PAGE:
ACL injuries are affecting multiple girls basketball teams: Here’s why

Granada Hills basketball player Marianne Boco felt like she was screaming for five minutes straight when she tore her anterior cruciate ligament (ACL) during a July tournament with her club team, Troop West.

“In the moment, it was such a sharp pain,” Boco said, “and then after that, I just felt like it was burning. I could feel it swelling up. I’ve gotten a lot of injuries before but it was the worst pain I’ve felt so far.”

Boco was last year’s City Section Open Division Player of the Year. Due to her injury’s recovery process, she will miss her senior season.

Her situation isn’t uncommon. Multiple girls basketball teams in the area are missing key players this season due to ACL injuries — leaving coaches, players and athletic staffs to figure out how to best handle the effects of this injury while trying to reduce the occurrence.


The ACL can tear in both contact and non-contact scenarios, but a valgus force, as medical professionals call it, is common in both. A player might get hit in the knee, pushing the leg into an unnatural motion. Or, in a non-contact situation, a quick change in direction during movement could do damage.

“The movements that are required in basketball or girls soccer or girls lacrosse,” said Stephanie Hong, a physical therapist who works for Oaks Christian’s athletic department. “Not to say it doesn’t happen in boys sports, but yeah, there’s a lot of plant, cut, change direction, speed up, slow down. It lends itself to the possibility of ACL tears.”

Leia Edwards, a junior on the Sierra Canyon girls basketball team, is out for the season due to an ACL tear as well as Harvard-Westlake junior Bella Spencer. Two players on Alemany’s roster are dealing with the injury this season in sophomore Maddie Borquiren and senior Maleyni Tolliver. And that’s just in the Mission League.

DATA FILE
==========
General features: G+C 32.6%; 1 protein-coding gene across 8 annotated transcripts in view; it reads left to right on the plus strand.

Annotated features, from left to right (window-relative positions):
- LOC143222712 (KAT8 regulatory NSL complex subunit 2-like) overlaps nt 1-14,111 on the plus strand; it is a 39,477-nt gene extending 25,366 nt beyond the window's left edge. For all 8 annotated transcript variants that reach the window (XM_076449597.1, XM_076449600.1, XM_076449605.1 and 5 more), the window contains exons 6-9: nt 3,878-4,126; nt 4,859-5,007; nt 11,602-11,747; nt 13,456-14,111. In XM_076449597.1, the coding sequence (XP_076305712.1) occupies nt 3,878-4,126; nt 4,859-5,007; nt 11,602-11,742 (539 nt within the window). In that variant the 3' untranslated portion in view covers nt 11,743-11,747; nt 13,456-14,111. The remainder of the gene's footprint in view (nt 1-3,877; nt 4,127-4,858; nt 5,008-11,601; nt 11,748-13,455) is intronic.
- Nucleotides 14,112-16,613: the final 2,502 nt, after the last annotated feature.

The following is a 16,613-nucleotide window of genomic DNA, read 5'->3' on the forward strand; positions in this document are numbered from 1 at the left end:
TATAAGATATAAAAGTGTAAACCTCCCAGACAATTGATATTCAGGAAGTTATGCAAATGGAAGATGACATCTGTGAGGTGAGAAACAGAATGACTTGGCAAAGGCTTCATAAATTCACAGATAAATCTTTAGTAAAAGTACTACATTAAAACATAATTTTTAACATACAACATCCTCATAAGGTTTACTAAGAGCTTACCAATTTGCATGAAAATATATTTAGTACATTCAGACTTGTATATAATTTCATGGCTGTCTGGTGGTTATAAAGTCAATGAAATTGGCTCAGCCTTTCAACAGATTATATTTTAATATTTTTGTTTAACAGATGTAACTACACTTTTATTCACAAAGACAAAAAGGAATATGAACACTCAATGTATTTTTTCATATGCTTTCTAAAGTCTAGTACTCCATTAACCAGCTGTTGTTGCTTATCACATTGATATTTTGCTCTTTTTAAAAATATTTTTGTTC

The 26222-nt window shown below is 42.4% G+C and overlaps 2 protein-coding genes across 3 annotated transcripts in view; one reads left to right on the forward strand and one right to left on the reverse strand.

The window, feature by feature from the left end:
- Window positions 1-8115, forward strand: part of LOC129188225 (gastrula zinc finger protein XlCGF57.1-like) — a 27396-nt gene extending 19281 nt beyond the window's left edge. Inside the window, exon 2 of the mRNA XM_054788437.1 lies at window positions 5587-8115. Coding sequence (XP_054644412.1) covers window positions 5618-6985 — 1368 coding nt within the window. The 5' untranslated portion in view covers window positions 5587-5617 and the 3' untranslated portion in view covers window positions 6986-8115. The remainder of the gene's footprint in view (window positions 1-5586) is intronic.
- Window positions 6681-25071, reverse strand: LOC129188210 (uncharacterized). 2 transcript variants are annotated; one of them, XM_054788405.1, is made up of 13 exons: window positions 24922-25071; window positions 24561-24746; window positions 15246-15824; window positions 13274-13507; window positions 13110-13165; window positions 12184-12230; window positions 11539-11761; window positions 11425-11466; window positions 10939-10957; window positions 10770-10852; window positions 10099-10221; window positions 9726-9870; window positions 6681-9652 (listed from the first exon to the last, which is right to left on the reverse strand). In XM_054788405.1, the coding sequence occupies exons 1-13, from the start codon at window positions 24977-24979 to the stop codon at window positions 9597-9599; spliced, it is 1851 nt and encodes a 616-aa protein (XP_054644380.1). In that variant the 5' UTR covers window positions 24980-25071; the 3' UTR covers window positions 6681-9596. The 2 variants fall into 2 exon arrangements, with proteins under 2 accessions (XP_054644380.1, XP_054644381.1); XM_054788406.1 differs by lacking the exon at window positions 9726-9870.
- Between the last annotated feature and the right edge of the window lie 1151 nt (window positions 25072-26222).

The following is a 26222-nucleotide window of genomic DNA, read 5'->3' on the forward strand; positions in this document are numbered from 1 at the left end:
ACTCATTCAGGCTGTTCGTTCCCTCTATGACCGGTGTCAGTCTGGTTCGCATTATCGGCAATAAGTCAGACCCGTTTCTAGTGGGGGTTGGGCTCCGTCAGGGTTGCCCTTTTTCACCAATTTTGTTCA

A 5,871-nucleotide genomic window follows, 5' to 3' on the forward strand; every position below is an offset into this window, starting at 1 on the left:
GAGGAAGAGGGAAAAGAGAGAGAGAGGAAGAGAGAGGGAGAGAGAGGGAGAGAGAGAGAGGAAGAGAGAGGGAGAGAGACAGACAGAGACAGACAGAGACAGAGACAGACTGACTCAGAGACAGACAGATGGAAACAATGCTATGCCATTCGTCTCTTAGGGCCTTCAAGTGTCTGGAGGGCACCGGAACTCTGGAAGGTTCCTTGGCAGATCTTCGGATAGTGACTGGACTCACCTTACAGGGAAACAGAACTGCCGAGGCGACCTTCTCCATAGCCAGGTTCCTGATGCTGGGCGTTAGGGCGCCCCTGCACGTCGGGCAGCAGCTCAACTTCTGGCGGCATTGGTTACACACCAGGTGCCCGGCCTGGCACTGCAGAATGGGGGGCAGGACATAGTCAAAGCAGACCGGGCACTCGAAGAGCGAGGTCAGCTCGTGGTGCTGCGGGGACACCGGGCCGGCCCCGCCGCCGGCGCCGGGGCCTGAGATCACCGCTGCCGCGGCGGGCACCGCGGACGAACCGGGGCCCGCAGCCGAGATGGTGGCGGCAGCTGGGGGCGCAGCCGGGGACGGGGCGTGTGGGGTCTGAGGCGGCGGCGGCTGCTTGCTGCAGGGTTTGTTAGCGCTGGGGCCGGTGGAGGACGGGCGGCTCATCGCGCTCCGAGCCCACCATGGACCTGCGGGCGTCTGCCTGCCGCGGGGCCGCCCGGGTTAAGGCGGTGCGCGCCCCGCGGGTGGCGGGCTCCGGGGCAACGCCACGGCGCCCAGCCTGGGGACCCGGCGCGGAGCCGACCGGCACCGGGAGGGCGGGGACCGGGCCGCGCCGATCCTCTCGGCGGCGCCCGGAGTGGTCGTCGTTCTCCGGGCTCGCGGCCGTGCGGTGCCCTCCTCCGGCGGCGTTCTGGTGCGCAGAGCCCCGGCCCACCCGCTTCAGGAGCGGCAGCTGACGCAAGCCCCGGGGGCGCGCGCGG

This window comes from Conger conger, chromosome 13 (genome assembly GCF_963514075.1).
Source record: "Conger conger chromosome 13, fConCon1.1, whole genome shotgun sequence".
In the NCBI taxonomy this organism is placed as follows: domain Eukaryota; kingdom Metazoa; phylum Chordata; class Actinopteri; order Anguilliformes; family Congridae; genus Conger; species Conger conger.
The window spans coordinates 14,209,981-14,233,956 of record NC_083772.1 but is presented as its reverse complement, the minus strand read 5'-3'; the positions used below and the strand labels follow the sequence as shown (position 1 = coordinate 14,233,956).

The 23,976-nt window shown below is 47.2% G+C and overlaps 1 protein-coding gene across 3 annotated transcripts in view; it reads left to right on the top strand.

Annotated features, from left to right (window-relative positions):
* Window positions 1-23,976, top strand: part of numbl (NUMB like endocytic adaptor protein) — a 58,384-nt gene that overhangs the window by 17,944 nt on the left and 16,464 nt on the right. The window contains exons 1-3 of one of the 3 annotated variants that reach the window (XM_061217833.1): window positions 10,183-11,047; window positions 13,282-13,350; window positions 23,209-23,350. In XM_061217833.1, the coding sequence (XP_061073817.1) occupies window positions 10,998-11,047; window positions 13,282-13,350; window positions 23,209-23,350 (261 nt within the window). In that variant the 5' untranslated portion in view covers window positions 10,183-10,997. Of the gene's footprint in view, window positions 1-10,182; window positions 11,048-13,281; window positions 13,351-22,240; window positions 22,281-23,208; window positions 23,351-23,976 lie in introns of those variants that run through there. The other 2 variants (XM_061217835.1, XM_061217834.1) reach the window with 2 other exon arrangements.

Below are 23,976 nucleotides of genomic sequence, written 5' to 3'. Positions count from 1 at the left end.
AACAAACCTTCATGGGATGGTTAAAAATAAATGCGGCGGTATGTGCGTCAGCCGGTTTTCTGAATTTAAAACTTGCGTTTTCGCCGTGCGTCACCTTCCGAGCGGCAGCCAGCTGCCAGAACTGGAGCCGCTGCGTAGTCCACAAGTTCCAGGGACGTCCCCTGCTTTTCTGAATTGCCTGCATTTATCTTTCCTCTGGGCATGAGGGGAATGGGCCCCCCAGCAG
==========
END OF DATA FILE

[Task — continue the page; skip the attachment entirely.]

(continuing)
Harvard-Westlake’s Bella Spencer, #24, passes around Sierra Canyon defenders Mackenly Randolph, #4, and Crystal Wang, #31, during their league opener at Harvard-Westlake Tuesday, January 3, 2022. (Photo by David Crane, Los Angeles Daily News/SCNG)

Having ACL reconstruction surgery while young rather than waiting until adulthood puts the athlete at a decreased risk for arthritis, according to Dr. Katherine Coyner, an associate professor of orthopedic surgery at the University of Connecticut.

“Any time you have an ACL injury, you’re also placing your cartilage and meniscus at risk,” Coyner said. “So with those types of injuries, you’re increasing your risk for arthritis. We’re very good surgeons these days and we try to do it as anatomic as possible, but we still don’t make it like it was made when you were born.”


Sierra Canyon coach Alicia Komaki tore both of her ACLs as a player. She now dedicates time to figuring out how to best protect her players.

“It’s always been a big passion of mine to try to prevent that as much as possible,” Komaki said at Mission League media day in late October.

“We do a ton of stuff that’s been researched just in terms of a pre-practice routine, landing certain ways,” she continued. “Our strength and conditioning coach is looking at different people’s mechanics and making sure that their knees don’t move this way or that way.”

She preaches post-practice maintenance, like taking an ice bath. Alemany coach Jeff Dosado emphasizes work in the weight room to build stronger bodies as well as getting enough sleep.

“It’s underrated work, how many hours of sleep,” he said. “It used to be a punishment as a kid, but I’m sure all us coaches would love to nap once a day. Sleeping is really, really important to taking care of your body.”

Harvard-Westlake coach Melissa Hearlihy, who has been coaching girls basketball since 1985, said she has observed a decreasing amount of ACL injuries due to the preventative practices that have been developed over time.